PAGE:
Monday, January 20, 2014

Semana Santa in Pátzcuaro

article from March 15, 2011
By Jamie Douglas

Now that we are past the debauchery of all the various carnivals celebrated throughout the hemisphere and elsewhere, we have a few weeks to prepare for Easter – which leads me to the first question: Who the hell came up with the Easter Bunny? You can probably Google that.

But since we are a few weeks away from that grand celebration, may I suggest an incredible destination?

Pátzcuaro, a relatively small city on the shores of a lake with an island in the middle that features the statue of Morelos, one of Mexico’s many heroes. You can climb up to the top of it (ladies, wear trousers – the voyeurs will be disappointed), which will give you a great view of the entire surrounding area.

Located 45 minutes from the capital city of Morelia, Pátzcuaro is one of the most scenic and colonial of Mexican cities, occupied by mainly Purépecha “Indians,” the original inhabitants of what today is the state of Michoacán, and Semana Santa is celebrated there in grand style.

Hundreds of artisans congregate around the two main plazas, and there are several solemn parades where the faithful carry statues of the local saints as well as Jesus, himself, in a glass coffin, though the streets. Up by the Basilica, there is a carnival, with street vendors selling all kinds of goodies, from great little tidbits cooked on the spot to plastic items and house wares. The amount of noise is typically Mexican, and so is the potential for pickpockets. But it is a weeklong celebration that one must experience, especially when it culminates with the full moon rising over the Plaza Grande while the processions are in full swing.

It seems that a large portion of Mexico congregates there for the celebrations, and accommodations are hard to come by, so my recommendation is to contact Monica Gray, the daughter of an American expat who arrived there in the 1940s, at deptosvicki@hotmail.com. She has a large assortment of apartments available within walking distance of the center of town that come fully furnished with kitchens and bedrooms, large parking areas, and vistas over town, a settlement that has been around since pre-Columbian times, and the magnificent architecture reflects this. 


While in Pátzcuaro, you are likely to fall in love with the place and consider it for retirement or as a second home. Real estate prices have never been better, and houses in the center of town, which have 300-500 year histories, are always available for reasonable prices, but as always, use a reliable local real estate attorney or agent to assist you in your quest. Monica Gray, being native born there, knows everybody and will be able to hook you up with whatever needs you have. (She is neither an attorney nor a real estate agent.)

Lake Pátzcuaro is a haven for artists, having hosted John Steinbeck, Judith Deim, and many others. Today, the region is home to many writers and painters, including my good friend Vatche K. Geuvdjelian, a world-renowned artist whose expat experience had him cover half of the planet before finally settling in Pátzcuaro.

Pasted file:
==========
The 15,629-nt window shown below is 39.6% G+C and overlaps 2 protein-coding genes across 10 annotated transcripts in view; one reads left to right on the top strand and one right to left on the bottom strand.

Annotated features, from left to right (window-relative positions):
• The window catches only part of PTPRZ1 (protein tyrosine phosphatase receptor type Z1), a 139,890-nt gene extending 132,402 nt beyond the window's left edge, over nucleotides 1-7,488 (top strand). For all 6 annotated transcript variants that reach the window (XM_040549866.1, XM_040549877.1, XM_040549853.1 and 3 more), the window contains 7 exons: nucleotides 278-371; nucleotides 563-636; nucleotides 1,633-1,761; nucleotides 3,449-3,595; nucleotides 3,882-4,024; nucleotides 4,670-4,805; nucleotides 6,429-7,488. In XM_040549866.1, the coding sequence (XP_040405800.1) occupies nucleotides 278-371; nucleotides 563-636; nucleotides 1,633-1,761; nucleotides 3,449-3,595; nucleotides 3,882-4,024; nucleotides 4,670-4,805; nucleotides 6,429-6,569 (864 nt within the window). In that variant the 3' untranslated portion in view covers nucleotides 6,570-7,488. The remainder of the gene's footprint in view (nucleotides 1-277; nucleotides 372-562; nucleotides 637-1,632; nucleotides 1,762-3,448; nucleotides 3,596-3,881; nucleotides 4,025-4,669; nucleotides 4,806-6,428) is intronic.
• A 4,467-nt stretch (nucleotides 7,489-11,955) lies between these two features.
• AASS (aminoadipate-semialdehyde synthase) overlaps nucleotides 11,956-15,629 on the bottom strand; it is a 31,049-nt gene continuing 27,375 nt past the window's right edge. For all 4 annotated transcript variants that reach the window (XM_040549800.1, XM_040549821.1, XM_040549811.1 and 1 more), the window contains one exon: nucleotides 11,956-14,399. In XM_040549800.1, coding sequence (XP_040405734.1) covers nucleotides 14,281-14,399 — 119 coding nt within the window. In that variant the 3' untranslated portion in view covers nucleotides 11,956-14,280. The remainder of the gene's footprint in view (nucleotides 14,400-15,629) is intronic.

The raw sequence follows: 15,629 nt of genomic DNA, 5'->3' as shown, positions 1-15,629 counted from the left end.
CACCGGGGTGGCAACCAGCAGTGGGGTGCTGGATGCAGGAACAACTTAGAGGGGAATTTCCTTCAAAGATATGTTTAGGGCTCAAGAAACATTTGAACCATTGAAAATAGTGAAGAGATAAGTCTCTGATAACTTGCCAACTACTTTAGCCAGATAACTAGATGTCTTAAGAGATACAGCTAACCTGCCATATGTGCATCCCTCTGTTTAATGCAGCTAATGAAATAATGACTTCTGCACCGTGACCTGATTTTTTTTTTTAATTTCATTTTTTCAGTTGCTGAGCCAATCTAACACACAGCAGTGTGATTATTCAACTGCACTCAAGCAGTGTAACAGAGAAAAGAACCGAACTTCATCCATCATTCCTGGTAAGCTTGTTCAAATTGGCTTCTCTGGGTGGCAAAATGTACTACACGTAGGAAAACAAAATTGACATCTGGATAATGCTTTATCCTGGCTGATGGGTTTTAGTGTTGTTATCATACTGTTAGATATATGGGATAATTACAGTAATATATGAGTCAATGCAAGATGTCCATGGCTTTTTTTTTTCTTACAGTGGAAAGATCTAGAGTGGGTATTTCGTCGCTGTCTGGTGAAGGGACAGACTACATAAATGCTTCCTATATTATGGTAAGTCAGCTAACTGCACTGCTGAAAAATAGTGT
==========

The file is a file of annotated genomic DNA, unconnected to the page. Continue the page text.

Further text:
The local artisans produce a large selection of handicrafts that includes jewelry, pottery, furniture, and lacquered fineries. Copper goods are made in a neighboring town of Santa Clara del Cobre. Many of these artisan goods are all available in the Casa de los Once Patios, a Dominican convent that has been turned into a cultural center, where you can actually watch the artisans at work as they produce their superb crafts. Weaving is also very prevalent, with blankets, tablecloths and other textiles.

There is so much to do and see in Pátzcuaro that it is a blessing that it is an early town – by 10 pm, everything is pretty much closed and the streets are empty. Some of the main attractions are the many convents and churches. Not to be missed is the Basilica de Nuestra Señora de la Salud, which, after almost 500 years, is still unfinished and probably never will be finished according to its original design. But the interior is something to behold, whether you are Catholic or atheist. It is always a mysterious place, where many Purépechas come to be healed, and during Semana Santa, they have the monopoly on setting up their stands to sell everything from milagros, to handicrafts, to made-in-China toys, to food.

I highly recommend that you contact your travel agent and make bookings to fly to Morelia, the nearest international airport, located on the very far side of Morelia from Pátzcuaro. You can hire a taxi to take you to Pátzcuaro, a good option, as it will save you the confusion of finding your way through Morelia, the large capitol city of the state of Michoacán. Or you can be adventurous, rent a car and try it on your own. You don’t really need a car in Pátzcuaro. Taxis and buses are very inexpensive and tours to the surrounding countryside are easily available.

So go for the colonial adventure, see Patzcuaro and fall in love!
Jamie Douglas
Patagonia

[Image via Wikipedia]

I encourage you to write me at cruzansailor [at] gmail [dot] com with any questions or suggestions you may have. Disclaimer: I am not in any travel-related business. My advice is based on my own experiences and is free of charge (Donations welcome). It is always my pleasure to act as a beneficial counselor to those who are seekers of the next adventure.